Paula Rosenblum
11 years 10 months ago

I’ve been a Woot person since the very beginning (although I have slacked off over the past few years). The bottom line? Woot is a hoot. And I hope Matt’s pockets are happily lined with coin.

What does it do for Amazon? I don’t know really. I suppose Amazon gets a rabid new community and hopefully, an opportunity to take itself a little less seriously. Mess with Woot’s culture, and its got nothing. But that was true of Zappos as well. Mess with the culture and it’s just bunch of shoes.

So here’s hoping Amazon can emulate the best of Zappos and Woot…great customer service with a sense of humor.

Doug Fleener
11 years 10 months ago

Like Paula I’ve been a loyal Woot customer from the beginning. And to prove it I have plenty of the “crap” that CEO Matt Rutledge says they sell. I wouldn’t think of starting my day without checking the Woot every day, although I have to admit I no longer make the midnight rollout.

I think Amazon can bring their expertise and make Woot more efficient and profitable. I also believe that Jeff Bezos and his team are smart enough not to screw it up. I don’t really see Woot’s exact approach being brought into Amazon, but I do believe that they can learn from Matt and his team on how to build a loyal community.

A Loyal Wooter

Ed Rosenbaum
11 years 10 months ago

If you have not looked at Matt’s video to Woot employees you are missing something well past hilarious. I would want to work there just for what I perceive is a the laid back, satisfy-the-customer culture. Doesn’t this remind you of Zappos? Amazon recently purchased them and now Woot. The two new players in the Amazon family have similar cultures. Most important, and like Amazon, they are both seriously Customer Focused (caps are intentional because I think that should be every company’s major quest).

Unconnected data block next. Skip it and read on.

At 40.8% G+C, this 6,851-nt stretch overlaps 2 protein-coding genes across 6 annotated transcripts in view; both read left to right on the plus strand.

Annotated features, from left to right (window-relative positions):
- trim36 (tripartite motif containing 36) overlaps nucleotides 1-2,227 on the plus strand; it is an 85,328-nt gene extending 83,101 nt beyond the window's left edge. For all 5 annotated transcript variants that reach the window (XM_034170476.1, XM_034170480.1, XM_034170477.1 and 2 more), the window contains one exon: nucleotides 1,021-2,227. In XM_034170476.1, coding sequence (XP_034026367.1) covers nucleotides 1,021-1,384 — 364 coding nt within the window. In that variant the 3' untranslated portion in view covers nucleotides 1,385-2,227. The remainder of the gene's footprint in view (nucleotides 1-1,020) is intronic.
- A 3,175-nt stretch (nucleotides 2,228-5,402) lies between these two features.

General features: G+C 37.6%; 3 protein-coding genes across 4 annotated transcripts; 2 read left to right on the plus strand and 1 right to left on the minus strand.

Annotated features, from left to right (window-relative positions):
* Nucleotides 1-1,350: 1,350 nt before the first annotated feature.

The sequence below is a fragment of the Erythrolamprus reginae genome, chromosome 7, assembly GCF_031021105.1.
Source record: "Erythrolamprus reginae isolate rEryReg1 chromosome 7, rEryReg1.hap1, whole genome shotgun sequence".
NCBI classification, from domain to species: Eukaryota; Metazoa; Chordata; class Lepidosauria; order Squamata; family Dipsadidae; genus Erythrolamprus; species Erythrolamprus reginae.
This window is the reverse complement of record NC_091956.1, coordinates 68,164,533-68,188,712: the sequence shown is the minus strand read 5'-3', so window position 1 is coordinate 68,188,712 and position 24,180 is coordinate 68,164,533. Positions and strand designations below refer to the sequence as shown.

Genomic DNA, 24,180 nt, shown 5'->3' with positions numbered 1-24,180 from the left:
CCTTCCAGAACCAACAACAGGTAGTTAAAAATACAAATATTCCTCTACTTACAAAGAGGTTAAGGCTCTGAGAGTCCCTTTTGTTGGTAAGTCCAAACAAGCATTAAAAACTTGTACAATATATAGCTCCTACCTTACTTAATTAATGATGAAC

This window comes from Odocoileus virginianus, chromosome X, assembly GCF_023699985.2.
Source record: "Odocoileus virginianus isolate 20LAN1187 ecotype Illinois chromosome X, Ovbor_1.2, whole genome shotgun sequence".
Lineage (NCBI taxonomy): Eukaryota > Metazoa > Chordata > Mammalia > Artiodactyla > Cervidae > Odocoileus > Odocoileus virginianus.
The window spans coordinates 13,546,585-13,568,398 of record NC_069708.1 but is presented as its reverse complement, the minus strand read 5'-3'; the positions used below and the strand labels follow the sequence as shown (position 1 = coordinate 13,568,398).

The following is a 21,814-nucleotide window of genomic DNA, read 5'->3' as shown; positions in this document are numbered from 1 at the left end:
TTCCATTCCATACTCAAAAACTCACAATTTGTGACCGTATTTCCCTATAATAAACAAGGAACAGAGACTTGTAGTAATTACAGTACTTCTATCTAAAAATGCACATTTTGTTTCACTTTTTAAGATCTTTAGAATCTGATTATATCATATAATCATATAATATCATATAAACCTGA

A final thought: who is next on Amazon’s hit list?

Craig Sundstrom
11 years 10 months ago

“…except that one person will just happen to be a billion-dollar company that could buy and sell each and every one of you like you were office furniture.”

Ha Ha! (Here’s to hoping the line remains amusing rather than becomes ironic). But back to the main issue; I had a friend who was a member of this site–if that be the right term for it–trying to explain it to me, and I’ll confess I didn’t really get it…and I still don’t; but others here seem to be fans, so I’ll give a Amazon a pass: at worst they seem to be following the rummage sale approach (buy everything in sight that’s cheap, and hope you get a few gems).

Jeff Hall
11 years 10 months ago

First Zappos. Today Woot. Amazon is sending a strong message here: An authentic brand culture and obsession with being customer-centric are EVERYTHING. Period.

Kai Clarke
11 years 10 months ago

Matt is a smart man! He knows when to put together a winning deal, with a winning team and to profit from a deal like this one. I am confident that this will not be Matt’s last deal, nor his last attempt at one. Go Matt!